In 2015, Victor Lipman wrote an article for Forbes, titled: People Leave Managers, Not Companies. In the article, Lipman makes the point: “In short, the central relationship between manager and employee plays a critical role,” in employee disengagement. This may sound like a trivial problem, not rising to the level of concern. However, in safety-sensitive environments, e.g. aviation, employee engagement is not an option; attention to detail is critical to not just the health and hazard of the employee, but to the security of those engaged in safety of flight.
Two things that I try to incorporate heavily when instructing my classes are: Culture and the Five Whys. The Culture of an organization is the single most important aspect of an organization; it is a major factor when conducting Risk Analysis to fix systemic problems. The Five Whys dictates that, when deconstructing any accident, it is crucial to go backwards from the accident, asking ‘Why’ at least five times; each answer generates another ‘Why’ until the conclusion solves the mystery; it guarantees discovering the root cause of the accident. I’ve found that a major culprit in both cultural problems and accident root causes stems from concerns with Management, or, to be more precise, Mismanagement.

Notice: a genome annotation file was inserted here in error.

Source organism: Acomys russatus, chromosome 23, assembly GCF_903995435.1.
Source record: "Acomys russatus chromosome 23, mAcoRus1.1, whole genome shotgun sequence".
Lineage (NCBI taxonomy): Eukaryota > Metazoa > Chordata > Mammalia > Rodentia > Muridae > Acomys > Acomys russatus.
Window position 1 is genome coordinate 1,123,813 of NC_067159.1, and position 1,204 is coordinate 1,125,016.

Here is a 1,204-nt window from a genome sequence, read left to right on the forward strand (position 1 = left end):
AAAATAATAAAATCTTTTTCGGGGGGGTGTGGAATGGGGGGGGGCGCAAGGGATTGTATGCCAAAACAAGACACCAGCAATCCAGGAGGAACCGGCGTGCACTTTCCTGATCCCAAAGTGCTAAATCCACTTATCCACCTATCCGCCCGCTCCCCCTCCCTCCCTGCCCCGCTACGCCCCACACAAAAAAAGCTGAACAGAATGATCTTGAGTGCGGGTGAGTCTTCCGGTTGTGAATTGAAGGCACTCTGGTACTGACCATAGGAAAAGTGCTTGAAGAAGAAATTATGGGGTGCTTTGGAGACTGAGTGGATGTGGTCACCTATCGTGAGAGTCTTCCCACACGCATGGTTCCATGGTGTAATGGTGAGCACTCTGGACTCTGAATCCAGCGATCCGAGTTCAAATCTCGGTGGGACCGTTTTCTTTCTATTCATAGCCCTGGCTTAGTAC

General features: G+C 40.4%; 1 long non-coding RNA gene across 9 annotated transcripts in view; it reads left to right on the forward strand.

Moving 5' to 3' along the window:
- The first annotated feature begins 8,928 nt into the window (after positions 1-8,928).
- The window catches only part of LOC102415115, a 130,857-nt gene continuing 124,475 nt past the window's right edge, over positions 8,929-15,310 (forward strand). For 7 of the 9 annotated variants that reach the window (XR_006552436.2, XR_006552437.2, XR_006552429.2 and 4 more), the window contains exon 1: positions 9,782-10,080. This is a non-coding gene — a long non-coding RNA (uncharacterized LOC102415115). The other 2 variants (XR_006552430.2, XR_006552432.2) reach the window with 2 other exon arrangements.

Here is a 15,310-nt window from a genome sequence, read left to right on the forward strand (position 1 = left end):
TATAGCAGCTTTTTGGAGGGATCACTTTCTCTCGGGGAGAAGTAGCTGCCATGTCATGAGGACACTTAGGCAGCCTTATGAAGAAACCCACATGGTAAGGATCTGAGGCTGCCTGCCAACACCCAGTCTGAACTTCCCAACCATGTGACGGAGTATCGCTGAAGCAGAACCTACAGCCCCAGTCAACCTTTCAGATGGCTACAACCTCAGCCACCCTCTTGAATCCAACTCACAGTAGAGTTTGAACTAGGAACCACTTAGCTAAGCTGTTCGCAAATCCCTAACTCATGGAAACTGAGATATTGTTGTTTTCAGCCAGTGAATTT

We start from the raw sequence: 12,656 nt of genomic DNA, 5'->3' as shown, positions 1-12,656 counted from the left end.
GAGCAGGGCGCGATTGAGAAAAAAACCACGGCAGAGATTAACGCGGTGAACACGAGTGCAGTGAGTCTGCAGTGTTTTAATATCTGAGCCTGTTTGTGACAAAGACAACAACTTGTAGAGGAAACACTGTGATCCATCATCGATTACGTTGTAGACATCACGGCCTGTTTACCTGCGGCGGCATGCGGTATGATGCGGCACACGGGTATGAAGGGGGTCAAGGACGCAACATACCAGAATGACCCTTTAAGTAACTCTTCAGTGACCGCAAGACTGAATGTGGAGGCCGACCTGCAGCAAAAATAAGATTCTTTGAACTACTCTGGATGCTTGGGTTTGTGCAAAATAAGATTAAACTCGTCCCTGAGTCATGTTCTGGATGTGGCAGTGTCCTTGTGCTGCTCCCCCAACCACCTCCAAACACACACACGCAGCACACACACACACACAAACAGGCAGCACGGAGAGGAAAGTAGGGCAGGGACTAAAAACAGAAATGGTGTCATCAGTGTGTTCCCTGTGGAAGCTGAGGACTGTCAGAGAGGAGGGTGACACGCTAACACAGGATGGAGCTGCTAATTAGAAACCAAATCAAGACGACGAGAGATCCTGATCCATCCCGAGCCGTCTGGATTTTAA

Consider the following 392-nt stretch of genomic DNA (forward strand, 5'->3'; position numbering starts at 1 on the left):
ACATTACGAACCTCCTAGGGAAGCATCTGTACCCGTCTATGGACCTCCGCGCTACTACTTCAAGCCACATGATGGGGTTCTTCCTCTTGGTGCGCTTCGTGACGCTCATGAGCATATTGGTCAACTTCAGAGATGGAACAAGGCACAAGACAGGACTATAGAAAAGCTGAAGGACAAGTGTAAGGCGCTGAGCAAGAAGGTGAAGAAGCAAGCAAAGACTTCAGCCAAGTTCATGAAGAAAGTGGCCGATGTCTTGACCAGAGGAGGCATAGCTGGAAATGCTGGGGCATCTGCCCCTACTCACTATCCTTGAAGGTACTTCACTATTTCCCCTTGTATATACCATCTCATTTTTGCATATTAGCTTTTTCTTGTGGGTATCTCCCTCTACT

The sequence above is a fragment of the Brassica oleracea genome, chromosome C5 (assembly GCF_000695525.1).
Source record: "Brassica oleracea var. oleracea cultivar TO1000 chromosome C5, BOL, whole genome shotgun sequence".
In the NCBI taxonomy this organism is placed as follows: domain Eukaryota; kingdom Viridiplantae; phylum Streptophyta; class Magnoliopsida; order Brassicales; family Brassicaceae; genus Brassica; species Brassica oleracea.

Management – either middle or front-line – controls communication between upper executives and the workforce; their persuasions influence executives in making life changing decisions, for good or bad, on the workforce. Since there exists, especially in the larger companies, communication divides between executive management and the Workforce, inept management is almost impossible to filter out, resulting in workforce frustrations.
To allay any thoughts that I’m trashing Management, understand I’ve worked in Management, myself; I’ve been there and even got the T-shirt. I supervised a major airline’s maintenance line station, consisting of eighty-five mechanics in an environment that would qualify as adversarial. I would never do it again … no, no, no. Not because I couldn’t do the job; not because of the combative environment; not even because I ran out of people to pay to start my car for me each night (it was a rea-eally adversarial environment). Instead, it was the same Management people I knew before I became a supervisor versus those same Management people I knew after I became a supervisor. Those people are the reasons I will never work in Management again.
Yes, Management is a thankless job. It’s wearing the biggest target in a ‘Kick-Me’ contest, and everyone’s wearing golf shoes. It’s also a job one volunteers for; specifically, one walks into a management interview with eyes open wide, knowing the responsibilities. Still, one interviews anyway. What does a manager do? Does the employee work for the manager, or does the manager actually work for the worker?